I can’t complain. Right now, I’m sitting in a lounge chair next to the pool with my laptop sticking to the tops of my thighs which, like the rest of my sunburned body, are steadily accumulating a slimy film of sweat. It’s awesome.
Why, you might ask, don’t I just take advantage of the similarly hot and sunny weather where I live, in Santa Barbara? The answer, I suppose, is that this type of relaxation is addictive. If I give myself one beach day at home, I will never return from the beach and, consequently, never finish my graduate degree. Give me an inch and I take a mile, you know how it goes with me.
In addition to being my first Florida vacation in years, this is also my first time being a house guest as a vegan. My original strategy was to prepare a vegan dish for everyone else to try along with their normal-people meal, but that strategy has been derailed.
That’s because Victoria’s mother, Martha, discovered a vegetarian Swedish cookbook that had been gifted to her years ago when one of her cousins went through a week-long vegetarian phase. Martha is Colombian, but she learned Swedish for love about thirty years ago and so she went about translating a few vegan recipes I might be interested in.
We settled on the recipe for Pakistani Stew. Well, it’s what Swedish people perceive as Pakistani Stew. If you're getting bored of this blog post, and if you happen to understand Swedish, feel free to just use the recipe below:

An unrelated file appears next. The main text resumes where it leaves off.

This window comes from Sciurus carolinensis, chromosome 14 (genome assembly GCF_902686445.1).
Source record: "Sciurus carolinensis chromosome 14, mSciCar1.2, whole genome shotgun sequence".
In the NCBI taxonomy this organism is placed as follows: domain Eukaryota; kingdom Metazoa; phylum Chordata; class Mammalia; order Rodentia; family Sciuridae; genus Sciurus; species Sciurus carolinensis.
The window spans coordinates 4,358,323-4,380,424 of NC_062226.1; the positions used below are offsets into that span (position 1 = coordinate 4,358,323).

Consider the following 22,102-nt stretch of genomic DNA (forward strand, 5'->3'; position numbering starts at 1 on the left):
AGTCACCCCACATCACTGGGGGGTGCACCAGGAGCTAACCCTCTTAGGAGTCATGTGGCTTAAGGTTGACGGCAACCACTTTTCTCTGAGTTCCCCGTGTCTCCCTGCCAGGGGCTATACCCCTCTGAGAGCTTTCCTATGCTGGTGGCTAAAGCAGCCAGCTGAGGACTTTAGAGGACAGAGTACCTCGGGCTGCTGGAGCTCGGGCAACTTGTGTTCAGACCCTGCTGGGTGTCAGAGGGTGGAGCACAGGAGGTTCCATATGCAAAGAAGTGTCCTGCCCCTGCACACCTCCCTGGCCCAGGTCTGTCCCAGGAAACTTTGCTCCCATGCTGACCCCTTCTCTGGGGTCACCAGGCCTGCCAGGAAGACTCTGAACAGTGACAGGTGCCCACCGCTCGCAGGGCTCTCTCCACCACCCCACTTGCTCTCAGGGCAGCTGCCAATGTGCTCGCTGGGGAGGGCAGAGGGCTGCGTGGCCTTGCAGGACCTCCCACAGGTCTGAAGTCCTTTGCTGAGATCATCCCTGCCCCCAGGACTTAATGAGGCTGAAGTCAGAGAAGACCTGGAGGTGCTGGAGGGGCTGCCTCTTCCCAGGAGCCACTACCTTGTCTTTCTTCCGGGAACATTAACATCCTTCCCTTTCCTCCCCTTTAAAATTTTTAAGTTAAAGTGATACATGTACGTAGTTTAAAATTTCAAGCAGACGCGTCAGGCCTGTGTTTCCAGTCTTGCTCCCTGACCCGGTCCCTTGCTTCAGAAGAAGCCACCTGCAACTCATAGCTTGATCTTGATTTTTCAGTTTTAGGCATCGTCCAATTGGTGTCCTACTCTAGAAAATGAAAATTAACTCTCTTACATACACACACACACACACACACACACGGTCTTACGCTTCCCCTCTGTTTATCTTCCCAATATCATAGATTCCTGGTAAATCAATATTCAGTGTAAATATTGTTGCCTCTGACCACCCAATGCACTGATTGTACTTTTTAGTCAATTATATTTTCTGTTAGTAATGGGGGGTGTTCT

The best part about this meal, other than that it tasted wonderful, was that we all got to participate in preparing it. Martha translated the (rather simple) Swedish directions aloud in her Spanish-accented English and we all got to work.
Here’s what we did:
(Swedish) Pakistani Stew
1 head cauliflower
1 onion, diced
4 potatoes, diced
1 can whole tomatoes
1 packet frozen peas
4 tbsp olive oil
½ tbsp cumin
½ tbsp cinnamon
2 cups water salt to taste
cilantro to taste
We chopped up the cabbage, cauliflower, carrots, onion, and potatoes, and tossed them into a pot to cook in olive oil on medium heat. It took about ten minutes of stirring for them to become rather tender:
After stirring that all together, we added two cups of water and a handful of salt (Martha told me, “Look away!” as she poured in a
We served it over the leftover quinoa from the meal I had made the night before, and it was delicious. I have never combined cumin and cinnamon before, but now that I’ve tried it, it seems like an obvious combination.
Everyone went back for second helpings, and Kinley ate the leftovers for breakfast the following morning. In fact, she's eating them right now, and washing them down with a Bloody Mary. Being married makes you so weird.